Americans take pride in knowing they live in a democratic country that ensures freedom, but how true is this assumption? What exactly is freedom today and how does it affect us? The Webster's English Dictionary defines freedom as "The state of being able to act without hindrance or restraint, liberty of action". The truth of the matter is that America is not a completely free nation. Every year new laws get passed that are intrusions on our daily lives.
One law, which I strongly disagree with, is the smoking ban. A New York resident can no longer smoke in bars, restaurants, offices, or covered outdoor patios. The government should not have the right to tell independent businesses how to operate. Although second hand smoke is harmful, it is my choice to go to a place where smoking is permitted. People go to a bar to relax and have a good time, but now smokers would rather stay home where they don't have to step outside every fifteen minutes. This is causing a huge problem for bar owners as profits are dropping. A bar owner in New York City Claims that the new law "messed with her bars groove, and business is down forty percent" (Haughney, A.03).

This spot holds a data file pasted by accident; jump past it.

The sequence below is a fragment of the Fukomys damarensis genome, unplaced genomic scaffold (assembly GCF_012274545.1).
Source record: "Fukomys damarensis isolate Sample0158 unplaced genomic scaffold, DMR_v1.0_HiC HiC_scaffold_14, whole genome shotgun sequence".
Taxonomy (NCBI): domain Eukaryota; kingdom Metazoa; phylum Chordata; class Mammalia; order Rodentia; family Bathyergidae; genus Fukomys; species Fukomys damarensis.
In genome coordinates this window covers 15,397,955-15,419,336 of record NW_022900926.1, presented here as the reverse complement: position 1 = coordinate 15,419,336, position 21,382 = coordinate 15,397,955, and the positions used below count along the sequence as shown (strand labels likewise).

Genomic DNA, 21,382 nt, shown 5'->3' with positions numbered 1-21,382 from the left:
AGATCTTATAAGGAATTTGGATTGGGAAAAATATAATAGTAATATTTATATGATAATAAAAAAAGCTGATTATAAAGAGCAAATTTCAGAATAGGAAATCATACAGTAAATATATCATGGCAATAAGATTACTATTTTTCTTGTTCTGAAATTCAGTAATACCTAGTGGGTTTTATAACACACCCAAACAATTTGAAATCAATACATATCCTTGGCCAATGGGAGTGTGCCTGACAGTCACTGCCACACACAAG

Another freedom that has recently been taken away is the ban on hand held cell phone usage in the car. In theory, some accidents are caused by people talking on their cell phones but "statistics are scant regarding cell phone safety" (Kilgannon 14Ll.1). Most people don't normally drive with two hands on the wheel anyway so it shouldn't matter what is in that extra hand. Cell phones are only one distraction from driving, like eating or smoking. That is why it is absurd to single them out as a major problem.
The drinking age is yet another restriction on the American lifestyle. At the age of eighteen, a person has the right to vote, buy cigarettes and go to war but he or she still can't have an alcoholic drink. This is ridiculous; if I am old enough to be tried as an adult in court I should be responsible enough to consume alcohol.